Soft Polenta

  • 6 c. water
  • 2 tsp. salt
  • 1 3/4 c. polenta or yellow cornmeal
  • 3 or more Tbsp. butter
  • a large hand full of parmesan cheese

In a large pot, bring water to boil and add salt. Gradually whisk in the polenta. Reduce the heat to low and cook until the mixture is thickened and the polenta is tender. Make sure to stir often to prevent sticking. Turn off heat and add the butter and cheese. Stir.

This dish has all the flavor of traditional osso buco. Osso buco is normally made from slices of the shank of the rear leg of veal. Where I live, veal shanks are hard to find. If you are lucky enough to find them they are very expensive. For a lovely Sunday meal I prepare pot roast osso buco style. On special occasions, I’ll make the dish using the veal shank. Enjoy!

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85 thoughts on “Pot Roast Osso Buco Style With Polenta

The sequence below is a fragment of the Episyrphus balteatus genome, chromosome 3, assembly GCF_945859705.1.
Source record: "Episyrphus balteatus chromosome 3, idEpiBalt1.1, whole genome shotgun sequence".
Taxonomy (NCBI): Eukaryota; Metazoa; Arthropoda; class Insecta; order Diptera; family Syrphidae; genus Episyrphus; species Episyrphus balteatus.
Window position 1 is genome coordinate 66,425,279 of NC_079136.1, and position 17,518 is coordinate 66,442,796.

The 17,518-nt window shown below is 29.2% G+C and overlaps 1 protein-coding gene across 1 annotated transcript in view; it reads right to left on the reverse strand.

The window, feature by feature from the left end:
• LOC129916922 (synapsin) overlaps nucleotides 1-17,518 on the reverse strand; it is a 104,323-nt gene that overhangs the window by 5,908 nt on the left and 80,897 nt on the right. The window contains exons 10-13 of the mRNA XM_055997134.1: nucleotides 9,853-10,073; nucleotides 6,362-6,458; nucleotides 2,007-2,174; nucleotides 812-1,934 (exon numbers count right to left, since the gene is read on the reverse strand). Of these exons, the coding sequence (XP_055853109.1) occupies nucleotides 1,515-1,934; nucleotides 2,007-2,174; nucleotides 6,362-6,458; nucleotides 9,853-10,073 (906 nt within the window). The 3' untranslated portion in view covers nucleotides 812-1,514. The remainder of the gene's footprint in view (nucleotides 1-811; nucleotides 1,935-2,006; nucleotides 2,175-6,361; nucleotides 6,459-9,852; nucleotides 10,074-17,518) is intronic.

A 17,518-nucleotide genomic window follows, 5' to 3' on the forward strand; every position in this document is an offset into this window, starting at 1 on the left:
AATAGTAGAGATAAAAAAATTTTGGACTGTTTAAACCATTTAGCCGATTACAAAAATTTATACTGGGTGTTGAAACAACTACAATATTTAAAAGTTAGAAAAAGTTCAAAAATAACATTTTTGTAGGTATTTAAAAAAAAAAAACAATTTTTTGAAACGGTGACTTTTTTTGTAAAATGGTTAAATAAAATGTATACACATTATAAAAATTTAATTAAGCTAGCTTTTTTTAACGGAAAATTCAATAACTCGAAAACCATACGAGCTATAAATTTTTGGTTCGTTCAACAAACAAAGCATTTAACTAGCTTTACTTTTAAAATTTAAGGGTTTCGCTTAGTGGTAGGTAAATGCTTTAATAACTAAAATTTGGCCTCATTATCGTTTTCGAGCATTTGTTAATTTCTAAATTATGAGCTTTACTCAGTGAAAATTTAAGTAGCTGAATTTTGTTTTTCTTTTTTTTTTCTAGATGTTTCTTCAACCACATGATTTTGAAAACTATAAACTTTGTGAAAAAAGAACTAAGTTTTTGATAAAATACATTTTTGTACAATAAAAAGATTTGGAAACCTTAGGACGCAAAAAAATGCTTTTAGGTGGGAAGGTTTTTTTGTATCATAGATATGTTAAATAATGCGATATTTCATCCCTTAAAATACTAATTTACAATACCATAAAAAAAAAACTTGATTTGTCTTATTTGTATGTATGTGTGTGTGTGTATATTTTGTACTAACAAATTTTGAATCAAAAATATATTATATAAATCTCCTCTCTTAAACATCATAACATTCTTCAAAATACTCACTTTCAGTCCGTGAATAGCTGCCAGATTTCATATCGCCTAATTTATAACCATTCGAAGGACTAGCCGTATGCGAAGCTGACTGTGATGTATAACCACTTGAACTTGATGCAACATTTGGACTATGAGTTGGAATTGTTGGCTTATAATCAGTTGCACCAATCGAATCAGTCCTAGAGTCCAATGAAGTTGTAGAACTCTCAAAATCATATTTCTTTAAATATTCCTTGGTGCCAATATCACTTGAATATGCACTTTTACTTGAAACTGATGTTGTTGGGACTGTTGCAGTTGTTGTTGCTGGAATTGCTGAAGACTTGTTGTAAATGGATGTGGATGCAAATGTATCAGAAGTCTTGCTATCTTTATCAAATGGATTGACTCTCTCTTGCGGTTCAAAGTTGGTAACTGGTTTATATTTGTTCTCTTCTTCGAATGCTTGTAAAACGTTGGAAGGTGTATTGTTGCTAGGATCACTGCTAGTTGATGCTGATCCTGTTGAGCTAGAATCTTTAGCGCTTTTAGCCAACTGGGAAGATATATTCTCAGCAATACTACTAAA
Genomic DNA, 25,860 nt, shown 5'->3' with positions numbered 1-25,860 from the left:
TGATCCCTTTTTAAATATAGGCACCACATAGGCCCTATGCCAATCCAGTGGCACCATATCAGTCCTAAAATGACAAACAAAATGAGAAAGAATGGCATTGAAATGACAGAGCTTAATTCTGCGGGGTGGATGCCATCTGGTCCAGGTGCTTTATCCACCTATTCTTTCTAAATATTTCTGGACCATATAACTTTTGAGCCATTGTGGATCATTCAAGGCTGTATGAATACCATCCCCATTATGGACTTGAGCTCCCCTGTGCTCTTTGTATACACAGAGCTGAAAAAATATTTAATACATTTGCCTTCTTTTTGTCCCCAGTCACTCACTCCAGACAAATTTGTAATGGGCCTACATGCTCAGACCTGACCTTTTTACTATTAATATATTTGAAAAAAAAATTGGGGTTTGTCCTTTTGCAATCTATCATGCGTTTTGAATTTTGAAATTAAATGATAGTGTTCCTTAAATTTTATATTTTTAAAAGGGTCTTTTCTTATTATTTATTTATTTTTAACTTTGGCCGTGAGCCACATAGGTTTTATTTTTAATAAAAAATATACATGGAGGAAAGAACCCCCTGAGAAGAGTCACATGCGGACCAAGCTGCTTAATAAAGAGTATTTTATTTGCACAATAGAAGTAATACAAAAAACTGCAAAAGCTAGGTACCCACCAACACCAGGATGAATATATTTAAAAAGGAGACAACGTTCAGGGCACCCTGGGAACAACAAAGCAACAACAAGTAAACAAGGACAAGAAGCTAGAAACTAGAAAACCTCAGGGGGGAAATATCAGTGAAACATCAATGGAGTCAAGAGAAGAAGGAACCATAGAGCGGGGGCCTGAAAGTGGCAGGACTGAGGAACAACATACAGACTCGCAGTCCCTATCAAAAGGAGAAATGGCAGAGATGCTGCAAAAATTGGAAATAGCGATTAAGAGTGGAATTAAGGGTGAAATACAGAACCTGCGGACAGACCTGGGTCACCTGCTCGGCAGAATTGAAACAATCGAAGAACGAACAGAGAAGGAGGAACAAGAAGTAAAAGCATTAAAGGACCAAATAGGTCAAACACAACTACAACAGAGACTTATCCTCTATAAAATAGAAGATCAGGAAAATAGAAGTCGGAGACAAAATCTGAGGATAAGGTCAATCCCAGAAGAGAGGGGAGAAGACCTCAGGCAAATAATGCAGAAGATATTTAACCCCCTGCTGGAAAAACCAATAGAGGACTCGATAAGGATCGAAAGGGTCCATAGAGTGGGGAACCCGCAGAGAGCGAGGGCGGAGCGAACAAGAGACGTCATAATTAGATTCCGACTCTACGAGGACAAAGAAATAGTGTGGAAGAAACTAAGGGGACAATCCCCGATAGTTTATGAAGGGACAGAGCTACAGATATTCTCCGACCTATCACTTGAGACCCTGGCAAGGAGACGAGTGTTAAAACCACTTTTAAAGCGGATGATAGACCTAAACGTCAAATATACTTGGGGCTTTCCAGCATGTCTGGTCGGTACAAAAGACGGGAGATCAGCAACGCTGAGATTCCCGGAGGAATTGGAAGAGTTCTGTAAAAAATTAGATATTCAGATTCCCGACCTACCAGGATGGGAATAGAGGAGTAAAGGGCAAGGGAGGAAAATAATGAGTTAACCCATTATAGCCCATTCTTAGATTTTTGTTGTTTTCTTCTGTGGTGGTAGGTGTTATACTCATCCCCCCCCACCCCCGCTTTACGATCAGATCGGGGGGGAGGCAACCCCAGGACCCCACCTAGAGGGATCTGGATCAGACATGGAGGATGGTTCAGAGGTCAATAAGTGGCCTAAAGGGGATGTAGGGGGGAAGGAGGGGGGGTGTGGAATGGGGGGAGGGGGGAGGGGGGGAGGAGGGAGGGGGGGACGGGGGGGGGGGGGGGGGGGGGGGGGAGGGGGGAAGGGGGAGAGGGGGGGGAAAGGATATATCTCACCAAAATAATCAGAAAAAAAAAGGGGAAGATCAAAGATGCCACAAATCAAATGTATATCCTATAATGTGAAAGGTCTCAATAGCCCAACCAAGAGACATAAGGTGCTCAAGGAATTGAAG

1. Osso bucco’s been on my to-do list for quite some time now. This looks like an amazingly delicious recipe… perfect for the cold weather. Maybe this is just the kick in the butt I need.

  2. This looks like a great way to prepare a pot roast — and there are few dishes better than a well-prepared pot roast! And serving it atop polenta earns you bonus points! For me, this is real, stick to your bones, comfort food. Well, that picture says it all.

    1. Hi John, This is true comfort food and the polenta goes so well with it. I love pot roast but like to change things up sometimes and what better than to do it with an Italian style.

    1. Hi Yvette, Thank you for your lovely comment. Since it is just the two of us, and I usually get a nice size roast we do have leftovers. I can guanentee that the flavor is better the next day.

  3. You know..friends of ours made us Polenta yrs ago..

    You have just made me want to make this..Fork tender is what works for me..Sounds soo good.Thank you~

    1. Hi Monique, Please do make polenta. It is such a nice side dish for so many dishes that have flavorful juices. Great with a roasted chicken. If you don’t finish the polenta, let it firm and then grill, fry or bake for a totally different taste. You can change the polenta to make it your own with different herbs, cheeses, etc.

    1. The pot roast wasn’t too big (about 1 1/2 lbs.) since it is just the two of us. This recipe can be made with any size boneless pot roast. Just make sure that it is tightly tied and that your cooking liquid stays at least halfway up the sides of the meat.